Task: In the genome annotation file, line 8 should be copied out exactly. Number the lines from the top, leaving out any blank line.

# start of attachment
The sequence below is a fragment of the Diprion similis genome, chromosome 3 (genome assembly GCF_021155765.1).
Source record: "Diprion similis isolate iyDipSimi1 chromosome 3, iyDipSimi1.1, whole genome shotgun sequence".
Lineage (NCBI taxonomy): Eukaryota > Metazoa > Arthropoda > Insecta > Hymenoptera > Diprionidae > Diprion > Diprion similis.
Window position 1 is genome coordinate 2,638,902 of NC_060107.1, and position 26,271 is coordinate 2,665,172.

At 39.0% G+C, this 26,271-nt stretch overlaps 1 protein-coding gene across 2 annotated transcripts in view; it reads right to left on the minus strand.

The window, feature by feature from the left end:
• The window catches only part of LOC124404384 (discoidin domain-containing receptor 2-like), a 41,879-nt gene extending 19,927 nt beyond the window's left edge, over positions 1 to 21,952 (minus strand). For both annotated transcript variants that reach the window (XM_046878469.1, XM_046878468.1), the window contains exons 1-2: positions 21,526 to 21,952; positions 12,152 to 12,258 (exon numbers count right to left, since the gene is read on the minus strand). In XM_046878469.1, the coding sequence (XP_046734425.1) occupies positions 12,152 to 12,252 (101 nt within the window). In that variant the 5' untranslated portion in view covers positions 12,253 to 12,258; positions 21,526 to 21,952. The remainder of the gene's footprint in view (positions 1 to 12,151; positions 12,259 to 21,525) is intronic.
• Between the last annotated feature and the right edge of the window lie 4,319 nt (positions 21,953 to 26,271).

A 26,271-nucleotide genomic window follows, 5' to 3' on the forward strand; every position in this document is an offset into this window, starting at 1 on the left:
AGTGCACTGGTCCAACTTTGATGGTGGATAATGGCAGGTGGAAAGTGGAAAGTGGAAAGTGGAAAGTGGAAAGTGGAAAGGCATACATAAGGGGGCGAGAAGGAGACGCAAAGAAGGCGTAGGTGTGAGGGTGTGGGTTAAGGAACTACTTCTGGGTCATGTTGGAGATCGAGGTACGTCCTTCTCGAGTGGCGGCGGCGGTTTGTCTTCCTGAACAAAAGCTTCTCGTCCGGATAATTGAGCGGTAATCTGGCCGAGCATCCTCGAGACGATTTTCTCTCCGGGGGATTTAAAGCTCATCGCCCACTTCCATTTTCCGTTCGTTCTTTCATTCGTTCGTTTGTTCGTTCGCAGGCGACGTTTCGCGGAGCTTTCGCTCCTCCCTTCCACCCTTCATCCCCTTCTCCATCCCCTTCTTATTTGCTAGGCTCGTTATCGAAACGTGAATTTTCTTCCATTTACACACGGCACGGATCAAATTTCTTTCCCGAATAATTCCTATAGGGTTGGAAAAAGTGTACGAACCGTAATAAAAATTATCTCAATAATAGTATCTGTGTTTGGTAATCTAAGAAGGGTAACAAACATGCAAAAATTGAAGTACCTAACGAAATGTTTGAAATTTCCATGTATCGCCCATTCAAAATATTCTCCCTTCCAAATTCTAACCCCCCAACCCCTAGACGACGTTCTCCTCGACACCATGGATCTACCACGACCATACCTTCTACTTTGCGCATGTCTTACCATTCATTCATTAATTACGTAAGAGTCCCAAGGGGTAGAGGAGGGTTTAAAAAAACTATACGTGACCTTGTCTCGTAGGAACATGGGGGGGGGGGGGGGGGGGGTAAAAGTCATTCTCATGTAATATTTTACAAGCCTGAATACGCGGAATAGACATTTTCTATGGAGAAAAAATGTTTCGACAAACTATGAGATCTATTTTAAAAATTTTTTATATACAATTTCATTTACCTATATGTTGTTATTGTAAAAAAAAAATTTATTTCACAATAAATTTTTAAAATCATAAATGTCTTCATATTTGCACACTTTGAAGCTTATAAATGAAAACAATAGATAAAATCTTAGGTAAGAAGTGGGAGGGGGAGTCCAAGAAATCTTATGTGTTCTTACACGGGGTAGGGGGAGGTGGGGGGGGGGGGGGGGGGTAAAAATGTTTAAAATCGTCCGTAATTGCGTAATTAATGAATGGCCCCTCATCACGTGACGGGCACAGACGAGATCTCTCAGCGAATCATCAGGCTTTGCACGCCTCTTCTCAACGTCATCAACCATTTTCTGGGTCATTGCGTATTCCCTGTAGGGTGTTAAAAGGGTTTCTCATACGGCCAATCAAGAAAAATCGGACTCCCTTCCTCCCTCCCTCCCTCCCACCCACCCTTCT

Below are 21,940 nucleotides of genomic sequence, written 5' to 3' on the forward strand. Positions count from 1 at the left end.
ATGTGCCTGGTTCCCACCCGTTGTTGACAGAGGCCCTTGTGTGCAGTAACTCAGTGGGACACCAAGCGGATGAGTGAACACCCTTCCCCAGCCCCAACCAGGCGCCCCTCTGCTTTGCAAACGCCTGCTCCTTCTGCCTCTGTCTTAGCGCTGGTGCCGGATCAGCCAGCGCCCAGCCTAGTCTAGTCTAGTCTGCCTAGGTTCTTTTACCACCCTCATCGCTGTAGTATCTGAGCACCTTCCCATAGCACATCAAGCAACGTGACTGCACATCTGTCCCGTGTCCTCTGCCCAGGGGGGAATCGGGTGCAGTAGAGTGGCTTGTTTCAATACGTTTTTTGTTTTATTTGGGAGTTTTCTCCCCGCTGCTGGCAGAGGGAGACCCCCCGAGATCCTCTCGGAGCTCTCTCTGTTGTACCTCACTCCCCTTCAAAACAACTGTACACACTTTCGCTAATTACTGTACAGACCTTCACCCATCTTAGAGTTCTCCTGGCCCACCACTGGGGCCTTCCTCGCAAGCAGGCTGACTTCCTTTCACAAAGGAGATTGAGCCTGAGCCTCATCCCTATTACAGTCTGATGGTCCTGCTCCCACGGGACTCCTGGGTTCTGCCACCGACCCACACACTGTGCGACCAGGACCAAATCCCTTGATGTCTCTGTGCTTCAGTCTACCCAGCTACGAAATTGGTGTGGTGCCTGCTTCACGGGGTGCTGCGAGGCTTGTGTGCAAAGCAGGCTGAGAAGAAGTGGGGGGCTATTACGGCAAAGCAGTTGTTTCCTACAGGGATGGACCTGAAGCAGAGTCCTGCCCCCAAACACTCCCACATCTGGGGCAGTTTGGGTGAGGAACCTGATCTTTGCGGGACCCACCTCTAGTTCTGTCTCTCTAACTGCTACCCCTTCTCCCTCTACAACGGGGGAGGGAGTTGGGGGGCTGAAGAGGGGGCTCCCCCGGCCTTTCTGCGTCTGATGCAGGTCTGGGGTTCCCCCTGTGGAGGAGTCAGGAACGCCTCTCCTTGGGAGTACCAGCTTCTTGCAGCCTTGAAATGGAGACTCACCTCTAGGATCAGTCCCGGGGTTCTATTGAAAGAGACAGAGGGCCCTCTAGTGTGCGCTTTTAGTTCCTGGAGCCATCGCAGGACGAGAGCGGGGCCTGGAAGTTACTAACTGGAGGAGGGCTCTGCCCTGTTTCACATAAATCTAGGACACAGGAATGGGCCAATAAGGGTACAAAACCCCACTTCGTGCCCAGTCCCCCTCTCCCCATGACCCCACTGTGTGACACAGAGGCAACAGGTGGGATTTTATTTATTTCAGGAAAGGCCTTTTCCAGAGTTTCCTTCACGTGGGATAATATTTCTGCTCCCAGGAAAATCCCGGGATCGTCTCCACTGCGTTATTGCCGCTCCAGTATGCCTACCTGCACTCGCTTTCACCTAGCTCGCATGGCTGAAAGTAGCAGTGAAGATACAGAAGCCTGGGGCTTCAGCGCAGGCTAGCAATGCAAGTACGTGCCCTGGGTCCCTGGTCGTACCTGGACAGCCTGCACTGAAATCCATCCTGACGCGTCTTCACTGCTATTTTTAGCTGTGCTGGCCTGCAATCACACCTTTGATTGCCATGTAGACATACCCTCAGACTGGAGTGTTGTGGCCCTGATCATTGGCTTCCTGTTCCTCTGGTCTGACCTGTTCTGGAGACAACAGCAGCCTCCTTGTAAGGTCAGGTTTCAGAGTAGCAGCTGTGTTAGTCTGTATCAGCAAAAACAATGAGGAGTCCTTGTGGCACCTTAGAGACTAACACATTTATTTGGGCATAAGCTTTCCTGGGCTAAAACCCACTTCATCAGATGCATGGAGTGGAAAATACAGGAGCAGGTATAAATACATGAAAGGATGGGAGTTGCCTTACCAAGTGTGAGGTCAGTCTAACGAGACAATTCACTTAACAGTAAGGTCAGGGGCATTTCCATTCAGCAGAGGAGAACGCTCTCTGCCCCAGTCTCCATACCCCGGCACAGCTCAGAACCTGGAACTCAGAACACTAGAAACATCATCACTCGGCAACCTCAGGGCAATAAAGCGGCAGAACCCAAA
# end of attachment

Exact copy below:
• Between the last annotated feature and the right edge of the window lie 4,319 nt (positions 21,953 to 26,271).